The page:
The median net worth for young families (< 35 years old) is $9,300, less than one-third of the global average household wealth ($33,800, Davies et al, 2007).    The deteriorating economic condition of many families can be seen by comparing the median net worth by age across through the first decade of the century.  The 2008 recession had a significant impact on family wealth in all households except the most elderly.

The concentration of wealth in older households has consequences for children in America.  Households headed by people under the age of 35 have the lowest net worth, and of course, these are the households raising small children.  Twenty-two percent of American children are living in households below the poverty line, which is defined as having less than half of the income needed to cover basic expenses.  Forty-five percent of American children live in low-income households.

Net Worth of America, by Comparison to Other Big Numbers
We can compare a few other economic numbers to the $ 58 trillion in household wealth, which provides a yardstick for seeing the significance of other big numbers.
  • United States' externally held ("publicly held") debt is about 12 trillion dollars.   Including government debt held by other government agencies (representing the Social Security trust fund), the total US federal debt is about $ 16 trillion, or 27 percent of our total net worth.
  • The total value of publically traded stocks, representing the market value of all major companies in America, was about $ 12 trillion in 2010, or about 20% of household wealth.    Total market value of all stocks today is about $ 16 trillion.
  • The United States currently has a negative net international investment position.   Foreign interests hold a net $ 2 trillion dollars of American wealth, greater than the assets which Americans own overseas.
  • The United States money supply (M2) is about $ 10.4 trillion.   This measure of money supply has increased from about $ 7.7 trillion in late 2008, and increase of $ 2.7 trillion.  The increased money supply is largely a result of the Federal Reserve program termed “quantitative easing”.  
  • The Wall Street Journal recently published an article by Republicans Chris Cox and Bill Archer, which claimed that unfunded liabilities for Social Security and Medicare are accruing at a rate of $ 7 trillion per year.   According to Cox and Archer, unfunded liabilities for these programs now total about $ 87 trillion.  If correct, the unfunded liabilities of these programs befitting senior citizens greatly exceed the total net worth of all households in America.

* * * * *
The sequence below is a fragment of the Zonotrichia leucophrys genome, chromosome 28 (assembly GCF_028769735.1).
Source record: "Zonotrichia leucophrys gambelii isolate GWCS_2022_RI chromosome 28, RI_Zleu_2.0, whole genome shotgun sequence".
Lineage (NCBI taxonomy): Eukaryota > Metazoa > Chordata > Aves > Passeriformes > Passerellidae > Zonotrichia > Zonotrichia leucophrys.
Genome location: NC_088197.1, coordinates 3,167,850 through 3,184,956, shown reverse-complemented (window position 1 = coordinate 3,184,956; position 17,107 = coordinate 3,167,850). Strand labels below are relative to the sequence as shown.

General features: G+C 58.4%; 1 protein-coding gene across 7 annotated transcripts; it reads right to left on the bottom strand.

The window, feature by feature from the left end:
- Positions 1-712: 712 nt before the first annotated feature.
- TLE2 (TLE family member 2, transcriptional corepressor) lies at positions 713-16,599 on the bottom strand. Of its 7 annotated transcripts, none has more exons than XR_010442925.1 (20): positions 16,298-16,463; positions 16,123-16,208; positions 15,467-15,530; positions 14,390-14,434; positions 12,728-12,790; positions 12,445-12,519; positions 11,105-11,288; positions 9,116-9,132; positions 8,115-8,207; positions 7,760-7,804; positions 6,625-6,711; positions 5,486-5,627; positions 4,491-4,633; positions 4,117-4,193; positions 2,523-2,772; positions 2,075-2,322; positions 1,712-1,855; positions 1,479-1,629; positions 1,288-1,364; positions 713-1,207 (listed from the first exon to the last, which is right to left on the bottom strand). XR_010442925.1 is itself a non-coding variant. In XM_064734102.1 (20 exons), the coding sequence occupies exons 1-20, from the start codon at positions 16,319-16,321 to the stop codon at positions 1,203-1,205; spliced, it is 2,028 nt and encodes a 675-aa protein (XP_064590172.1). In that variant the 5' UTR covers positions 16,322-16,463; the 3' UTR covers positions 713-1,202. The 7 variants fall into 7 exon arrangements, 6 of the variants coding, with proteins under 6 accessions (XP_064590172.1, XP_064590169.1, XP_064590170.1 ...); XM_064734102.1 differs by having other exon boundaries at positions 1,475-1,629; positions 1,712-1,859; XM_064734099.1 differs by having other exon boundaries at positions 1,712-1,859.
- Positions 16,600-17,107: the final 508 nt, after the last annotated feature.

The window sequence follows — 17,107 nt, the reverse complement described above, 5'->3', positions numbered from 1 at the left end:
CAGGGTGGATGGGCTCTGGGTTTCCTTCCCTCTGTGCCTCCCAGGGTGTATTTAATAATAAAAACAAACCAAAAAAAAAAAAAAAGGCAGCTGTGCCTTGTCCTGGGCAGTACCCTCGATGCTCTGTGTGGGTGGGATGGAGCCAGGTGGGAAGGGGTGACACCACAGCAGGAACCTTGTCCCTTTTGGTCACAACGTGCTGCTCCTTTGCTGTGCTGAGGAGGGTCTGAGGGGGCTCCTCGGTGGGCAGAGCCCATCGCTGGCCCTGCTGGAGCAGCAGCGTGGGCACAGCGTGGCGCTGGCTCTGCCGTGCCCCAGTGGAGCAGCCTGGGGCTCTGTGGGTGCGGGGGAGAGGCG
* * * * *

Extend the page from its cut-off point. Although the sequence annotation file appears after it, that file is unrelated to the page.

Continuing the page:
Survey of Household Net Worth

US Census Statistical Abstract

US Census Bureau Publication:  Income, Expenditures, Poverty and Wealth

Wealth Inequality: Data and Models
Marco Cagetti, Federal Reserve Bank of Chicago; University of Virginia

World Distribution of Household Wealth, Davies, J.B., et al, University of California, Santa Cruz, 2007.
Year 2000 World Household Net Worth, 3.7 billion adults, average net worth $33,800, adjusted for purchasing power.   Calculation shows global net worth of 125 $ trillion, adjusted for purchasing power.

22 percent of children are in households beneath the poverty level, defined as $23,000 income for a family of four, or less than half of what is needed to meet basic expenses.   45 percent of children are living in low-income households.

Chris Cox and Bill Archer, WSJ, Nov. 28, 2012
The actual liabilities of the federal government—including Social Security, Medicare, and federal employees' future retirement benefits—already exceed $86.8 trillion, or 550% of GDP. For the year ending Dec. 31, 2011, the annual accrued expense of Medicare and Social Security was $7 trillion.